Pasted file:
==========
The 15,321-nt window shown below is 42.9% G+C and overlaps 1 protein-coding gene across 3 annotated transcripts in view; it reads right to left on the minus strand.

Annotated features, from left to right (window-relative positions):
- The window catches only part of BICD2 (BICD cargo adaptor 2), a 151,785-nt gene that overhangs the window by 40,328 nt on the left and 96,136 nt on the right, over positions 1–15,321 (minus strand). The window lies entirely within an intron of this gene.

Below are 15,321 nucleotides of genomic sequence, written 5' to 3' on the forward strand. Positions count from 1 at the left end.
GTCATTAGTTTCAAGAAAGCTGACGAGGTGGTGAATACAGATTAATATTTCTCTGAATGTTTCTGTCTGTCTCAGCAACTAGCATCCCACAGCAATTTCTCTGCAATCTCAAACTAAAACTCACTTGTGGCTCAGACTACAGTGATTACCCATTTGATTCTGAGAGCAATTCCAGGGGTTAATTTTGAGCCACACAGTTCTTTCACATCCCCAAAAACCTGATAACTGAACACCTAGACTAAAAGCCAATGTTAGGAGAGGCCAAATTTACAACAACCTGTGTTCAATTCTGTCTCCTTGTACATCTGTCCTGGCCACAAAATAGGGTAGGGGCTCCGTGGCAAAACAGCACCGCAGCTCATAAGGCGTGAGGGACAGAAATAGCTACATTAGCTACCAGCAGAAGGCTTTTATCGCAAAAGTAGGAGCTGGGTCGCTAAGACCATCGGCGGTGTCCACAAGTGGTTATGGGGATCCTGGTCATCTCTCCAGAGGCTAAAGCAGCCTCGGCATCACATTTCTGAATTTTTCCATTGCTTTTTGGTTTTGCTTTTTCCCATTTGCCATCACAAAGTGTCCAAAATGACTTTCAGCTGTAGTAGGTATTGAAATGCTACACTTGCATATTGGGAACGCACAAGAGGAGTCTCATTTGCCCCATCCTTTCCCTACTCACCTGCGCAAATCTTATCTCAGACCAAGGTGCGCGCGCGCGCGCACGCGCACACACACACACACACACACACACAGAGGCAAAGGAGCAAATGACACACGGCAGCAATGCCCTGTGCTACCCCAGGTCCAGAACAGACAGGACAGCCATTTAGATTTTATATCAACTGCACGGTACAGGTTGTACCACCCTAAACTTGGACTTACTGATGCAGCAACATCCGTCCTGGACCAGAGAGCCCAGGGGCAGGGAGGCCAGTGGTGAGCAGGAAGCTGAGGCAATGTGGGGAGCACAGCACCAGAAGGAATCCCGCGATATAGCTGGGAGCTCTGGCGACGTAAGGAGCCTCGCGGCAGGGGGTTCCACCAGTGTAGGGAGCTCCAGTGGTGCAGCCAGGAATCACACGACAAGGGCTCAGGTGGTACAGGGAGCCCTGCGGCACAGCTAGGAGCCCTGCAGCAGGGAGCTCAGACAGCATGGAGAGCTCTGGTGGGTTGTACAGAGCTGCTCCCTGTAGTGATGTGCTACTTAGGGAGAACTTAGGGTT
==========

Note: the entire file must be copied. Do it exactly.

The 15,321-nt window shown below is 42.9% G+C and overlaps 1 protein-coding gene across 3 annotated transcripts in view; it reads right to left on the minus strand.

Annotated features, from left to right (window-relative positions):
- The window catches only part of BICD2 (BICD cargo adaptor 2), a 151,785-nt gene that overhangs the window by 40,328 nt on the left and 96,136 nt on the right, over positions 1–15,321 (minus strand). The window lies entirely within an intron of this gene.

Below are 15,321 nucleotides of genomic sequence, written 5' to 3' on the forward strand. Positions count from 1 at the left end.
GTCATTAGTTTCAAGAAAGCTGACGAGGTGGTGAATACAGATTAATATTTCTCTGAATGTTTCTGTCTGTCTCAGCAACTAGCATCCCACAGCAATTTCTCTGCAATCTCAAACTAAAACTCACTTGTGGCTCAGACTACAGTGATTACCCATTTGATTCTGAGAGCAATTCCAGGGGTTAATTTTGAGCCACACAGTTCTTTCACATCCCCAAAAACCTGATAACTGAACACCTAGACTAAAAGCCAATGTTAGGAGAGGCCAAATTTACAACAACCTGTGTTCAATTCTGTCTCCTTGTACATCTGTCCTGGCCACAAAATAGGGTAGGGGCTCCGTGGCAAAACAGCACCGCAGCTCATAAGGCGTGAGGGACAGAAATAGCTACATTAGCTACCAGCAGAAGGCTTTTATCGCAAAAGTAGGAGCTGGGTCGCTAAGACCATCGGCGGTGTCCACAAGTGGTTATGGGGATCCTGGTCATCTCTCCAGAGGCTAAAGCAGCCTCGGCATCACATTTCTGAATTTTTCCATTGCTTTTTGGTTTTGCTTTTTCCCATTTGCCATCACAAAGTGTCCAAAATGACTTTCAGCTGTAGTAGGTATTGAAATGCTACACTTGCATATTGGGAACGCACAAGAGGAGTCTCATTTGCCCCATCCTTTCCCTACTCACCTGCGCAAATCTTATCTCAGACCAAGGTGCGCGCGCGCGCGCACGCGCACACACACACACACACACACACACAGAGGCAAAGGAGCAAATGACACACGGCAGCAATGCCCTGTGCTACCCCAGGTCCAGAACAGACAGGACAGCCATTTAGATTTTATATCAACTGCACGGTACAGGTTGTACCACCCTAAACTTGGACTTACTGATGCAGCAACATCCGTCCTGGACCAGAGAGCCCAGGGGCAGGGAGGCCAGTGGTGAGCAGGAAGCTGAGGCAATGTGGGGAGCACAGCACCAGAAGGAATCCCGCGATATAGCTGGGAGCTCTGGCGACGTAAGGAGCCTCGCGGCAGGGGGTTCCACCAGTGTAGGGAGCTCCAGTGGTGCAGCCAGGAATCACACGACAAGGGCTCAGGTGGTACAGGGAGCCCTGCGGCACAGCTAGGAGCCCTGCAGCAGGGAGCTCAGACAGCATGGAGAGCTCTGGTGGGTTGTACAGAGCTGCTCCCTGTAGTGATGTGCTACTTAGGGAGAACTTAGGGTT